Freezing and Thawing Characteristics of Frozen Soils: Bound Water Content and Hysteresis Phenomenon
Freezing and Thawing Characteristics of Frozen Soils: Bound Water Content and Hysteresis Phenomeno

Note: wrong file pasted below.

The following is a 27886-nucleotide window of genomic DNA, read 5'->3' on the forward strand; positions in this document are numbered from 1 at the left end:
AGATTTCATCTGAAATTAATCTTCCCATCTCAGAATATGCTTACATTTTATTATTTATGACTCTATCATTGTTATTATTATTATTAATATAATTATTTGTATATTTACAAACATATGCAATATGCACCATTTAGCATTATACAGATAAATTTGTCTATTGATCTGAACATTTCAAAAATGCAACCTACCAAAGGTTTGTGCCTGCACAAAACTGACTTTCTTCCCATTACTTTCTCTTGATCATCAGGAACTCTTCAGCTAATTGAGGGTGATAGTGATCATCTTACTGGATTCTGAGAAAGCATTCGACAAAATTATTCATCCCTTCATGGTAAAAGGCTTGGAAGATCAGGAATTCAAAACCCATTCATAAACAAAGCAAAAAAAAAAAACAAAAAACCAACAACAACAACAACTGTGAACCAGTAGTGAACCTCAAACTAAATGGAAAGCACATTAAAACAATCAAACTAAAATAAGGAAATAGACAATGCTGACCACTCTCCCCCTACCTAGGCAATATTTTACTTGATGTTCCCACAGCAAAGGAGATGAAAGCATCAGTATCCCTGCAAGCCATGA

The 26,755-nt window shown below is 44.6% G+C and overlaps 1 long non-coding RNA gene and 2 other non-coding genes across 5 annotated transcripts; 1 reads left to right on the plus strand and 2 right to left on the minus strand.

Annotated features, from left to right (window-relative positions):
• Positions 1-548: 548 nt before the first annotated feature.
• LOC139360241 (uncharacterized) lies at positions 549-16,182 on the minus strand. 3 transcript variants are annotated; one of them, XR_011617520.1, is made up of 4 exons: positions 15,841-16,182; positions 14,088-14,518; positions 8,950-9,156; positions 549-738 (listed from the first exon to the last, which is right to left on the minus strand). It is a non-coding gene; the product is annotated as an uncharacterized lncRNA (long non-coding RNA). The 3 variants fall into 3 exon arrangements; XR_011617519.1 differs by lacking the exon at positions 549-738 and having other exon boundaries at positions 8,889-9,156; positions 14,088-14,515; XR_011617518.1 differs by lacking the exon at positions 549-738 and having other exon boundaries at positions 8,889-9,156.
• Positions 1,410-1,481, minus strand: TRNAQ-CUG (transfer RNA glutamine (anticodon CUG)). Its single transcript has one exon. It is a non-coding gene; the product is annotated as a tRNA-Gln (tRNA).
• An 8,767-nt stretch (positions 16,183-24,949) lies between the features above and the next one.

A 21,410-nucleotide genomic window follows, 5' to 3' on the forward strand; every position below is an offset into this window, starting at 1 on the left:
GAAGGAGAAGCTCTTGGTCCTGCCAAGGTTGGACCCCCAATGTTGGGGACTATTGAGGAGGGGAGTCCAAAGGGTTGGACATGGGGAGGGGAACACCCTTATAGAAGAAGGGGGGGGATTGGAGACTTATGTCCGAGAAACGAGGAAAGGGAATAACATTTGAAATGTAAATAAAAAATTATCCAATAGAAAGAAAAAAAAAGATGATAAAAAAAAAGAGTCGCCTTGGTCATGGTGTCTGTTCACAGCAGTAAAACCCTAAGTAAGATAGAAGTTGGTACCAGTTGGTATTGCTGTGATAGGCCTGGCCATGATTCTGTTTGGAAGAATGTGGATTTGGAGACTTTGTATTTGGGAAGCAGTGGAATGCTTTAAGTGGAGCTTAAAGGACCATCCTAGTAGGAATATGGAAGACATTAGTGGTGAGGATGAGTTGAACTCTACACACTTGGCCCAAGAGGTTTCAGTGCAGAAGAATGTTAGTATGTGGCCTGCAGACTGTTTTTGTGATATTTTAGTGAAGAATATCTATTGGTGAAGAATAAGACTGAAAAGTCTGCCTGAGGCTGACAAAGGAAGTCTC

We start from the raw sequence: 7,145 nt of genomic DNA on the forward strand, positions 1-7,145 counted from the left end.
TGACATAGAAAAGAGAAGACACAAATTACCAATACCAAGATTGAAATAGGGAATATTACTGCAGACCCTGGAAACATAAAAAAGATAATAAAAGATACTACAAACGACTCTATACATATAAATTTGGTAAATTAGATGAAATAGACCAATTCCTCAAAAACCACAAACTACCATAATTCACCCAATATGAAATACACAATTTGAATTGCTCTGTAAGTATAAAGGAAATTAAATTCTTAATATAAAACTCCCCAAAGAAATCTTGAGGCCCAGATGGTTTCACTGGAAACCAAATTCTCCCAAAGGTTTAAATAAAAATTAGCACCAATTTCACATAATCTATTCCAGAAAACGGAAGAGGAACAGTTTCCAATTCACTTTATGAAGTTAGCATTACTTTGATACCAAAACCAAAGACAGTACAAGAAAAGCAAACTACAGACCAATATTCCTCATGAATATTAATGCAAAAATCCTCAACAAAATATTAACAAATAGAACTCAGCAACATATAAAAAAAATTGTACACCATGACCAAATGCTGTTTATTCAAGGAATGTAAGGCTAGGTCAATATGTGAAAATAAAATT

The freezing/thawing characteristics of three soils with different compositions are investigated based on the nuclear magnetic resonance (NMR) proton spin spin relaxation time (T2) distribution and free-induction decay (FID) measurements. A threshold value of T2 is identified for defining the bound water, and the bound water contents in the soils are calculated. It is demonstrated that the bound water content varies insignificantly with temperature in all the tested soils. The hysteretic characteristics of soils are analyzed during a freezing/thawing cycle, and possible mechanisms for the hysteresis are discussed. It is found that the hysteresis loop can be divided into three distinct zones, inwhich the hysteresis can be accounted for by metastable nucleation, capillary and adsorption effects, and adsorption effect, respectively. A NMR-based procedure is proposed for determining the unfrozen pore water content. In particular, it is shown that the thickness of the water films decreases with the temperature in the fully-saturated frozen soils.
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